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Making science child’s play

An innovative portable playground is inspiring Otago's youngest minds to think scientifically about everyday things.

Children at the water playing area

It’s a sunny Saturday afternoon and families and young children have gathered at the Otago Museum Reserve for some hands-on science exploring the concepts of sound, colour, textures, ramps and water. 

This is the public launch of Kia Rapua, a travelling playground that helps young minds foster scientific thinking by giving them the time, space, and materials to exercise their curiosity.

Magdalen, mum to 3 year-old Sadie says, "Sadie loves the musical element most – she’s been playing on that for quite some time today. I think it's great to see this kind of thing for younger kids. My other daughter is eight, so it's too young for her, but it's exactly right for Sadie and we don’t get that very often."

Children playing with the glockenspiel with different types of sticks

Project leader Nathalie Wierdak, Otago Museum science engagement coordinator, explains that each of the different components in the playground have been developed by taking into account how young children learn.

“There are gaps in science education programmes for children under seven, so we designed this project to help change that,” Nathalie says. “From a very early age children naturally learn along the lines of the scientific method, by experimenting and testing ideas. The idea behind the playground is to guide and nurture that exploratory learning.”

Nathalie with parents and children playing on the slide

One of the playground stations is made up of slides with different textures. A quick experiment by sliding or rolling balls down the slides has children already developing hypotheses (ideas about what might be causing something, which can then be tested).

"I liked [going on] the first slide more,” says Ellie, who is aged three. “The other one is too slow [because] it has grass on it. The grass is rough [which makes the slide slow]."

Child testing out the rough slide

At the heart of the project was a collaboration between Otago Museum and local early childhood learning centres Little Citizens, Green Street, Wakari Kindergarten and Roslyn-Maori Hill Playcentre. Educators from these centres attended a workshop with Nathalie and others at Otago Museum to exchange ideas and knowledge.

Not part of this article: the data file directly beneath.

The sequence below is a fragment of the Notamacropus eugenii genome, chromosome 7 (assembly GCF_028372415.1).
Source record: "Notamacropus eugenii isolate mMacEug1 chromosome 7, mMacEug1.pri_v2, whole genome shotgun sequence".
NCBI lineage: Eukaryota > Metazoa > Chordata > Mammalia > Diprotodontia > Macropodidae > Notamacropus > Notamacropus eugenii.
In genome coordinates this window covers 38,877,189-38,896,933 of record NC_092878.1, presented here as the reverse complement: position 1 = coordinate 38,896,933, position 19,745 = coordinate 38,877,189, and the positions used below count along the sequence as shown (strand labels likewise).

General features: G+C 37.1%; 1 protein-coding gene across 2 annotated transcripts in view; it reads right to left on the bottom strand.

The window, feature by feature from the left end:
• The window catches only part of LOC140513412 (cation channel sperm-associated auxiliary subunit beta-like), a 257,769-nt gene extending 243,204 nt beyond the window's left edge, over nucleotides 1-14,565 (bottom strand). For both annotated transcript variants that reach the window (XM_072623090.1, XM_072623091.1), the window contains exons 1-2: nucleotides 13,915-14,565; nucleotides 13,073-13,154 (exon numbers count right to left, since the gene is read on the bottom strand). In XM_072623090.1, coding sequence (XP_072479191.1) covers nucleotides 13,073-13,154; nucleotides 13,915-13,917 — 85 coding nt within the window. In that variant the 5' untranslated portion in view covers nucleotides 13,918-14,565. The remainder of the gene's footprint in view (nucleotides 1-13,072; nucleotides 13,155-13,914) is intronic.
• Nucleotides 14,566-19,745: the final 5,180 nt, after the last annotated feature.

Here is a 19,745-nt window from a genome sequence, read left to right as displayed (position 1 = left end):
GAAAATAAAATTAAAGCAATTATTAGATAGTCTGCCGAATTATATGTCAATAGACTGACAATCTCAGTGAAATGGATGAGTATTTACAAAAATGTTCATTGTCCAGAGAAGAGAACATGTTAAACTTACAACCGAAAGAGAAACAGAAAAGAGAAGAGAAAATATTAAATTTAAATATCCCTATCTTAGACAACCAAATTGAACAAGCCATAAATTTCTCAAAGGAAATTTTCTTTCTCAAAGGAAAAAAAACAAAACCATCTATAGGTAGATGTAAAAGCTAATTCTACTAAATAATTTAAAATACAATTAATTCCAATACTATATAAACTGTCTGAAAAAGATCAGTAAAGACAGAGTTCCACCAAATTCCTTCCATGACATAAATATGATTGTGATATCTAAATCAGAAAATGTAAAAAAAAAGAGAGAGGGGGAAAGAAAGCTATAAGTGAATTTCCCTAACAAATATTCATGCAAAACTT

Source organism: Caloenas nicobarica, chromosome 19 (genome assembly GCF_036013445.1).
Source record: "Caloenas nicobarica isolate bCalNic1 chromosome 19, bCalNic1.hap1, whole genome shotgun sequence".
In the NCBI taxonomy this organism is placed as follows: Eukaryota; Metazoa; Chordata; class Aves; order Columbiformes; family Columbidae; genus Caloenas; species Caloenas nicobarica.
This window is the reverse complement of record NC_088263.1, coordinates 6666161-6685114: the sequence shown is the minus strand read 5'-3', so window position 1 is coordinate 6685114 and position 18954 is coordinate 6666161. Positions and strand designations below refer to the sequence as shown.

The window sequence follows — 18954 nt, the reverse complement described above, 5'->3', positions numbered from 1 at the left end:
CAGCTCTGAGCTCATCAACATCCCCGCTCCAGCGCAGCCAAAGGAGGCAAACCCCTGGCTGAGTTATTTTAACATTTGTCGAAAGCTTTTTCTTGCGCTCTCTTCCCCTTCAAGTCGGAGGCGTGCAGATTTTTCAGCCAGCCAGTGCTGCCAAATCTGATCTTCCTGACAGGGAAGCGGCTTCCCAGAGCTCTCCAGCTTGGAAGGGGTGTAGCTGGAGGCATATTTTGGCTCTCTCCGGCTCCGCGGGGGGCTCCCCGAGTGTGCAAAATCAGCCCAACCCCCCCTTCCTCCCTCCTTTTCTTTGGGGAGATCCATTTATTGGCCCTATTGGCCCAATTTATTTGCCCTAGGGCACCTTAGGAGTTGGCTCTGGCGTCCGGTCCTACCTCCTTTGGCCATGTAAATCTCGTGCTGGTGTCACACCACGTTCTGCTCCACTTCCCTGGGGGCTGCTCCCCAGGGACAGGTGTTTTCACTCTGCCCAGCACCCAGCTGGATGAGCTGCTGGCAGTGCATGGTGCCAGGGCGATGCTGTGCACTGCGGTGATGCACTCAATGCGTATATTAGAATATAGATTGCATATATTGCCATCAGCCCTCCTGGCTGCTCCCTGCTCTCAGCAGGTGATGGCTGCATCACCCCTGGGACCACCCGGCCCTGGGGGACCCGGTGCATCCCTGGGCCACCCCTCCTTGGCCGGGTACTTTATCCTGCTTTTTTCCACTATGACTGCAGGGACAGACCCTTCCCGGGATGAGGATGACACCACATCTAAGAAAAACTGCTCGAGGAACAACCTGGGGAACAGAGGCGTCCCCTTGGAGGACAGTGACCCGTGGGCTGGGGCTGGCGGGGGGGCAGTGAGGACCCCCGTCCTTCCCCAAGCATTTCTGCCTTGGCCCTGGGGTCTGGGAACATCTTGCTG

The team explored questions such as ‘what does science at this early age involve?’, ‘how can science be incorporated into everyday activities like cooking and sports?’, and ‘how best can we engage children of this age?’. Their answers then guided how they developed the playground and the accompanying series of inquiry-based activities.

Kia Rapua

Since the launch, the playground has completed a tour of the four partner preschools, staying at each location for a month. Already, it has been used to explore science by over 630 young children, parents and educators.

The Kia Rapua playground’s latest public appearance is at the New Zealand International Science Festival in Dunedin, for both locals and visitors to have a go at some science play. 

Those outside of Otago can also take part in Kia Rapua; its webpage has free activity sheets to download and explore at home – from making a tambourine to investigating textures.

About the project

Otago Museum logoThe Kia Rapua – Science Playground project is run by the Otago Museum Science Engagement Team in collaboration with Little Citizens, Green Street, Wakari Kindergarten, Roslyn-Maori Hill Playcentre, with support from the Unlocking Curious Minds contestable fund.

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Unlocking Curious Minds

Unlocking Curious Minds supports projects that excite and engage New Zealanders who have fewer opportunities to experience and connect with science and technology.

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